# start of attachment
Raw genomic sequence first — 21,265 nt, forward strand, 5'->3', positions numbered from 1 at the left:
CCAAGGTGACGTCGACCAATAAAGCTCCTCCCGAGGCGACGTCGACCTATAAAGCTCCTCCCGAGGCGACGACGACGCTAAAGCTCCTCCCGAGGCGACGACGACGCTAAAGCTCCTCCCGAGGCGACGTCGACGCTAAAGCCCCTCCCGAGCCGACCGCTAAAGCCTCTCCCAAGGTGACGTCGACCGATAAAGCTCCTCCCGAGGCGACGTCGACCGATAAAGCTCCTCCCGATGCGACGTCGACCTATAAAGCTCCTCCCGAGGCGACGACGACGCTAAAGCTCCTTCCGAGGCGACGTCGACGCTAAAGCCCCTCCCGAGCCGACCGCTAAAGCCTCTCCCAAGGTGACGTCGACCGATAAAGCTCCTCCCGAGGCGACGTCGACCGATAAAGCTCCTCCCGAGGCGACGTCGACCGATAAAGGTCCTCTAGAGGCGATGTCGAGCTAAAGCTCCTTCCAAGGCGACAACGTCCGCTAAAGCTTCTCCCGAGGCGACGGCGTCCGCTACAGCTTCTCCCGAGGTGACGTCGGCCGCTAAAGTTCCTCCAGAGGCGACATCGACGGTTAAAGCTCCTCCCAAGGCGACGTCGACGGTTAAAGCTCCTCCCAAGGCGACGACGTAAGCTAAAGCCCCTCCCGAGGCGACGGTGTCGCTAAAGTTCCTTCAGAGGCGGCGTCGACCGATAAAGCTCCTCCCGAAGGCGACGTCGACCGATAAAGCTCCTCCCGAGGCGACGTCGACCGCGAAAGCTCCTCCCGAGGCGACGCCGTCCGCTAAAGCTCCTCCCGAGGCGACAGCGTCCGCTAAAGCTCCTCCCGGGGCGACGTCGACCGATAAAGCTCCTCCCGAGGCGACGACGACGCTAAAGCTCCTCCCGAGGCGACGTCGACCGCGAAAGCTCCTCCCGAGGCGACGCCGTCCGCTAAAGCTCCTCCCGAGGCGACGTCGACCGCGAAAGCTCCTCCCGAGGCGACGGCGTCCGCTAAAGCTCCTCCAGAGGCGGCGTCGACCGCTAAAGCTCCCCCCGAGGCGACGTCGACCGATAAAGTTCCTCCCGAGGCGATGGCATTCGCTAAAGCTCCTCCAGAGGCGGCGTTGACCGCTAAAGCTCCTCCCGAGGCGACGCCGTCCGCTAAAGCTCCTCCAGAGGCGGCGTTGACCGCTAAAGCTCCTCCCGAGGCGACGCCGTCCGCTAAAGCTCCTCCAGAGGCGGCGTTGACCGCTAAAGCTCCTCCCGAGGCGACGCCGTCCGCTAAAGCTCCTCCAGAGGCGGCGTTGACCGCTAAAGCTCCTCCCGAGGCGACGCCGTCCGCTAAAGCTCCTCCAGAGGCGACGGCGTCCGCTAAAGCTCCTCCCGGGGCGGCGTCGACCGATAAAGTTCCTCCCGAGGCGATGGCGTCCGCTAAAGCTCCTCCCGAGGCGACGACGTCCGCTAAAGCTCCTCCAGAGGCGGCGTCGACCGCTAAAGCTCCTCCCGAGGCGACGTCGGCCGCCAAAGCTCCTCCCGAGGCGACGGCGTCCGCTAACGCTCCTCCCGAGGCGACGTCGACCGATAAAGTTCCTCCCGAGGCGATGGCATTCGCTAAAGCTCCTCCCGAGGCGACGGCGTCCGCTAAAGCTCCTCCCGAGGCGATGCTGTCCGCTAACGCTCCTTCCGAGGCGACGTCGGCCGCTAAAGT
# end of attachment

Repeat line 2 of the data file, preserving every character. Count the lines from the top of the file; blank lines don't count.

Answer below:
CCAAGGTGACGTCGACCAATAAAGCTCCTCCCGAGGCGACGTCGACCTATAAAGCTCCTCCCGAGGCGACGACGACGCTAAAGCTCCTCCCGAGGCGACGACGACGCTAAAGCTCCTCCCGAGGCGACGTCGACGCTAAAGCCCCTCCCGAGCCGACCGCTAAAGCCTCTCCCAAGGTGACGTCGACCGATAAAGCTCCTCCCGAGGCGACGTCGACCGATAAAGCTCCTCCCGATGCGACGTCGACCTATAAAGCTCCTCCCGAGGCGACGACGACGCTAAAGCTCCTTCCGAGGCGACGTCGACGCTAAAGCCCCTCCCGAGCCGACCGCTAAAGCCTCTCCCAAGGTGACGTCGACCGATAAAGCTCCTCCCGAGGCGACGTCGACCGATAAAGCTCCTCCCGAGGCGACGTCGACCGATAAAGGTCCTCTAGAGGCGATGTCGAGCTAAAGCTCCTTCCAAGGCGACAACGTCCGCTAAAGCTTCTCCCGAGGCGACGGCGTCCGCTACAGCTTCTCCCGAGGTGACGTCGGCCGCTAAAGTTCCTCCAGAGGCGACATCGACGGTTAAAGCTCCTCCCAAGGCGACGTCGACGGTTAAAGCTCCTCCCAAGGCGACGACGTAAGCTAAAGCCCCTCCCGAGGCGACGGTGTCGCTAAAGTTCCTTCAGAGGCGGCGTCGACCGATAAAGCTCCTCCCGAAGGCGACGTCGACCGATAAAGCTCCTCCCGAGGCGACGTCGACCGCGAAAGCTCCTCCCGAGGCGACGCCGTCCGCTAAAGCTCCTCCCGAGGCGACAGCGTCCGCTAAAGCTCCTCCCGGGGCGACGTCGACCGATAAAGCTCCTCCCGAGGCGACGACGACGCTAAAGCTCCTCCCGAGGCGACGTCGACCGCGAAAGCTCCTCCCGAGGCGACGCCGTCCGCTAAAGCTCCTCCCGAGGCGACGTCGACCGCGAAAGCTCCTCCCGAGGCGACGGCGTCCGCTAAAGCTCCTCCAGAGGCGGCGTCGACCGCTAAAGCTCCCCCCGAGGCGACGTCGACCGATAAAGTTCCTCCCGAGGCGATGGCATTCGCTAAAGCTCCTCCAGAGGCGGCGTTGACCGCTAAAGCTCCTCCCGAGGCGACGCCGTCCGCTAAAGCTCCTCCAGAGGCGGCGTTGACCGCTAAAGCTCCTCCCGAGGCGACGCCGTCCGCTAAAGCTCCTCCAGAGGCGGCGTTGACCGCTAAAGCTCCTCCCGAGGCGACGCCGTCCGCTAAAGCTCCTCCAGAGGCGGCGTTGACCGCTAAAGCTCCTCCCGAGGCGACGCCGTCCGCTAAAGCTCCTCCAGAGGCGACGGCGTCCGCTAAAGCTCCTCCCGGGGCGGCGTCGACCGATAAAGTTCCTCCCGAGGCGATGGCGTCCGCTAAAGCTCCTCCCGAGGCGACGACGTCCGCTAAAGCTCCTCCAGAGGCGGCGTCGACCGCTAAAGCTCCTCCCGAGGCGACGTCGGCCGCCAAAGCTCCTCCCGAGGCGACGGCGTCCGCTAACGCTCCTCCCGAGGCGACGTCGACCGATAAAGTTCCTCCCGAGGCGATGGCATTCGCTAAAGCTCCTCCCGAGGCGACGGCGTCCGCTAAAGCTCCTCCCGAGGCGATGCTGTCCGCTAACGCTCCTTCCGAGGCGACGTCGGCCGCTAAAGT